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Hanoi: Capital of Copy Cat Scams

VIETNAM | Saturday, 28 July 2007 | Views [4254]

Countries in Asia are known for their cheap mass production of fake goods.  We see it all around us:  shops lining the streets and market stalls with copy CD's, DVD's, and latest software prominently displayed.  Western brand name goods, logos purposefully placed in their correct areas such as North Face, Nike, Gap, Quicksilver and others hang on display... all fake.  It's taken to the extreme in Vietnam.  people specialize in making copies of famous paintings; the Mona Lisa, Picasso, Monet and others hang from the walls in little art shacks.  Silk tailors copy fashion designers and produce look alike product for a fraction of the real designer cost.  In Hanoi, they have gone as far as replicating well know businesses.  It's difficult to even know if you're at a legitimate place of business.  
 
Take for example, a travel/tour company who has a well published reputation in guide books- Sinh Cafe.  They sell bus tickets, boat tickets, hotel rooms and other tours.  We were given the recommendation to book our Halong Bay sailing trip through them.  After having done research and learning of potential "copy" or fraudulent vendors, we thought we knew where the "real" Sinh Cafe was.  We get to the street that Lonely Planet said it was on, and see the sign, logo, and cruise in with our friends Jet and Jafra, to purchase the tickets.  We talk to the sales manager about the company, the tour, the boat, and he shows us pictures and even speaks at length about other "fake" Sinh Cafes that are illegitimate.   We pay a deposit and sign over our commitment, and for a moment a doubt funs through our minds.  Darrin asks, "How do we know you're the real Sinh Cafe?"  We open up the guide book (which also happens to be a "fake" copy of a Lonely Planet Vietnam book).  Without looking at the book, the sales manager says, "We're #22 on the map."  We looked, and indeed, #22 is Sinh Cafe.  We leave the office and check the store front address- #31 Hong Bac Street.  In the guide book, one reference doesn't have an address, another listing says its 52 Hong Bac.  My heart falls into the pit of my stomach.  We had carefully researched this one, read the horror stories of those people who went to the "copy cat" cafes unknowingly, and were sold a bum deal.  I think we've just fallen into the same scam/trap.  As we walk outside and look up and down the street, we spot five more Sinh Cafes, all in close proximity.  We walk down to #52 and ask if the branch up the road is part of their company.  They say, "No, it's a fake."  So we thought we'd try a rational approach and go back and talk to the "fake" Sinh Cafe manager who just sold us our tickets, to see if we can get a refund, given the false pretenses with which we were sold the tickets.  Darrin and I would lose our $20 deposit, not that big of a deal; but our friends paid in full, and they'd be out $100 if the manager refuses to refund and the trip is a scam.  As we thought, the guy turns hostile and refuses to admit that he's a fake, and that he's just used deceptive advertising practices to win our business  He places a call to someone he says is his "boss," someone who speaks English, and he makes me speak with him.  The guy on the other end of the phone is completely rude, and the purpose of this call is to reinforce that once we signed our name on the dotted line of the receipt, that we are now obligated and would not receive any of the deposit, despite the receipt that says if we cancelled that we'd get back 50% of what had been paid.  The guy is so completely rude, and when I ask him basic questions about the trip that he can't answer, I immediately know this guy on the phone is not the sales guy's boss, but rather a friend of the sales guy who is in on the scam, who speaks English, and whom the sales manager is trying to use to strong arm me into forking over the remainder of the money and continue with the trip.  At this point, I let the sales manager know how disappointed we are with his fraudulent business practices, and that we would hate to have to get the police involved, so we should just resolve this now, between us here, and just kindly refund our money and we'll go away happy.  He then says the police speak no English and would be of no help to us.  There is no negotiating with this guy.  He's a scam artist, and we got suckered in.  I tell Darrin, let's leave now and write off the deposit as a learning, regardless if they have a real tour behind the drama.  I do not want to go with them or pay them anymore money.  We finally get up to leave, after talking in circles.  They guy tells us to come back in 30 minutes - that we need to cool off, and he'll address the issue with us later.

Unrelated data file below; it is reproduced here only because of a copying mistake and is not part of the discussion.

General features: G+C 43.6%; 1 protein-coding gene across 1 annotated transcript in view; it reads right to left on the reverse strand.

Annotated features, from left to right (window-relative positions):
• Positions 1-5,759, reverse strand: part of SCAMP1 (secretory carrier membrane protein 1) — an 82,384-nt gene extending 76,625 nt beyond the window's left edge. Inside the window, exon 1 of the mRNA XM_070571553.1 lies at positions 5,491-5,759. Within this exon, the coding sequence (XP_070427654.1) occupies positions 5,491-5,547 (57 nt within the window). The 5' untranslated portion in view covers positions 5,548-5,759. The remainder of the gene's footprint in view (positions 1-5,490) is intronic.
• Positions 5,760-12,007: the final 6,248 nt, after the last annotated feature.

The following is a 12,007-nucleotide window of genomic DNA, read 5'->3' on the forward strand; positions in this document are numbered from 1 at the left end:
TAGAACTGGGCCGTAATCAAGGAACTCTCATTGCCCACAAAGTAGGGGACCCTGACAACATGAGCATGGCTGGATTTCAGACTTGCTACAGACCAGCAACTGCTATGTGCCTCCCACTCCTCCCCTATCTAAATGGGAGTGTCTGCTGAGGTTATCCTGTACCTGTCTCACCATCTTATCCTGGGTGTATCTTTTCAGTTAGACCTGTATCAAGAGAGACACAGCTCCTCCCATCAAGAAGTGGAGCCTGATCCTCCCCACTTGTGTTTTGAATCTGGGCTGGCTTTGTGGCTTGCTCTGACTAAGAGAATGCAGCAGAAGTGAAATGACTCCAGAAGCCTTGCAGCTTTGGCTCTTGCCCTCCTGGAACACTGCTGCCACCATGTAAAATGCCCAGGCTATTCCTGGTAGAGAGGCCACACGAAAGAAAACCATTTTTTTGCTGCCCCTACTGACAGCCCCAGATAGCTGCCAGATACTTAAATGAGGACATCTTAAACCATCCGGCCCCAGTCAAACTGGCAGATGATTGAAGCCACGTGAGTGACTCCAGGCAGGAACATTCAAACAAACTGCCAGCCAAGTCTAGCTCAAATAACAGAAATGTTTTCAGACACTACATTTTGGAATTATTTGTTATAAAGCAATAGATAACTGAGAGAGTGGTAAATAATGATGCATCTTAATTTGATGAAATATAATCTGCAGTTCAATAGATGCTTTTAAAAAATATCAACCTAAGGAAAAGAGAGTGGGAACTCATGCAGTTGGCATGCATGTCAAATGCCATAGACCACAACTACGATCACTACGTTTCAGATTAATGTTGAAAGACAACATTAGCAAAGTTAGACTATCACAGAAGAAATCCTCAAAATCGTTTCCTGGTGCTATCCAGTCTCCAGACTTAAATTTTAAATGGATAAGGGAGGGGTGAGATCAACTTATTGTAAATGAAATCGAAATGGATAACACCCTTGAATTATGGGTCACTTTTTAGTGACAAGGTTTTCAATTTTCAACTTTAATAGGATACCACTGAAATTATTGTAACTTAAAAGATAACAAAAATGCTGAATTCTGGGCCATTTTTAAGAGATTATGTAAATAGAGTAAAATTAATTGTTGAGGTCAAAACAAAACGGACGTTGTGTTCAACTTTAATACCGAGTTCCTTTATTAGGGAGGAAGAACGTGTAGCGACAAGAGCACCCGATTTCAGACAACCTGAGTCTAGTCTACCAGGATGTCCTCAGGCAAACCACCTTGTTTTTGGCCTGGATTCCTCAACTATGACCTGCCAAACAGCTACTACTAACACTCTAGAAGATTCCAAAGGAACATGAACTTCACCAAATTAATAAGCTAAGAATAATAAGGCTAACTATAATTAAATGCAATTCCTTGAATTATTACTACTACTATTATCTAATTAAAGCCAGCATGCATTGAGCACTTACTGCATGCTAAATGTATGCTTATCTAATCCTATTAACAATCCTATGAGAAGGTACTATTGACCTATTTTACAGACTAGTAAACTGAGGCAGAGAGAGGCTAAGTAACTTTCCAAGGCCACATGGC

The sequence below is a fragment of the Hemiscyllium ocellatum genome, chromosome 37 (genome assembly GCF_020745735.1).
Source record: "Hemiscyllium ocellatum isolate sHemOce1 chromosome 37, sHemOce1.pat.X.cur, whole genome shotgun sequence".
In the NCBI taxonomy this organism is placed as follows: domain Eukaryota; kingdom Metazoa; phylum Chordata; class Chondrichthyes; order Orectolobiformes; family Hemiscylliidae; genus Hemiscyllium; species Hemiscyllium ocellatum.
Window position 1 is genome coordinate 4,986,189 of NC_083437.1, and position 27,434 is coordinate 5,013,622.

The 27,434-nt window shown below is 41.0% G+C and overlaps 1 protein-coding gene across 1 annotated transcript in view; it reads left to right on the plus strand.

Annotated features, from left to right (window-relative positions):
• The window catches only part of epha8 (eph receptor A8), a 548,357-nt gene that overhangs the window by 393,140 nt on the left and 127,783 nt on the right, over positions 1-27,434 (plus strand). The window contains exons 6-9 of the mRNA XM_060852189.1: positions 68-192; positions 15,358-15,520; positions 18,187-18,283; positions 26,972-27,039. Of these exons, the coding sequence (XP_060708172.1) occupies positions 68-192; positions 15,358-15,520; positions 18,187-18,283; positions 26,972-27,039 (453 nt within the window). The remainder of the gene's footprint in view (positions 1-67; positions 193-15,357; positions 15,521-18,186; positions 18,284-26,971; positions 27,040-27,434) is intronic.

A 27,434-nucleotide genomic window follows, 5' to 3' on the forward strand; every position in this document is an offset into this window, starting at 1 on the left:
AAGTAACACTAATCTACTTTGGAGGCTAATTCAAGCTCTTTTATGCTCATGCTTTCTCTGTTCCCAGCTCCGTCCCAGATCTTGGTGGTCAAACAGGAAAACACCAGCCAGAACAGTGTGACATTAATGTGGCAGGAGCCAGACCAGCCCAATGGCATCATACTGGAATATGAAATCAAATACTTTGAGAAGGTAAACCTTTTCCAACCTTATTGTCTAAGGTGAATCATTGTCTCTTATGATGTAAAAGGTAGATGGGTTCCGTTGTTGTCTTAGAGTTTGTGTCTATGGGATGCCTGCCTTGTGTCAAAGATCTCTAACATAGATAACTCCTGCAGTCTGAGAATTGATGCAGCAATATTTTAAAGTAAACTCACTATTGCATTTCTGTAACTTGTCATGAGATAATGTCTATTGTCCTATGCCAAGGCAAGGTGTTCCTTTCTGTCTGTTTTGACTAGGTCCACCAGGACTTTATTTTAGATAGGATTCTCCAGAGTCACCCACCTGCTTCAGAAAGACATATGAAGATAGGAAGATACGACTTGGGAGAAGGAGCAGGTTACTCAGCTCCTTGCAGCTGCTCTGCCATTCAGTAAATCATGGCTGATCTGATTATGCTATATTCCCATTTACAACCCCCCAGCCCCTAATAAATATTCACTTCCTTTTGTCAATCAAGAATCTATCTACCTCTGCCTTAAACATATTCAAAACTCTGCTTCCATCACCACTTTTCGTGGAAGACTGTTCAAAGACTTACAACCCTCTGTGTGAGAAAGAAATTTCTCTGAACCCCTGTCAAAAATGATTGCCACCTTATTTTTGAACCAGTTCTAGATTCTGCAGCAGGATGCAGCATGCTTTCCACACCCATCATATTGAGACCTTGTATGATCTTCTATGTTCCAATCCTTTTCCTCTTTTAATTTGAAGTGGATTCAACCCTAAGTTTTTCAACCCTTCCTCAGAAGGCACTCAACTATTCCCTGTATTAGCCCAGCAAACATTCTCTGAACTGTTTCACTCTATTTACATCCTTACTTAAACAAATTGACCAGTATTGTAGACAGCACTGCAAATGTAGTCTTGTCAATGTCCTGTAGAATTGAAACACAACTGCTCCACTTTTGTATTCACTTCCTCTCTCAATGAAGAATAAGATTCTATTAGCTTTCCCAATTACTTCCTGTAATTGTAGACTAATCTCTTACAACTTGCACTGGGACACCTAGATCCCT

We really didn't expect to go back, and have written them off.  But several hours later Darrin decides to swing by and the guy asks him what he needs to be happy... Darrin said, "just return our $20."  The sales manager reaches into his wallet and hands over a crisp $20.  We take our business down the road to ET-Pumpkin, a company that chooses to actually pay for their business registration/license, so there's only one of them on the street, and we book our tour.  We feel much more comfortable with this company, as the sales manager is actually reading recent web-based reviews that clients have posted about his company and their tour experiences.  He tells us improving their service is most important, and that he checks out these sites daily.  Wow, I think we found an actual legitimate business.  We were just waiting to walk out of the store and see a boatload more "ET-Pumpkin" signs over store fronts, but to their credit, there are no copycats like Sinh Cafe.

Tags: Scams & Robberies

 

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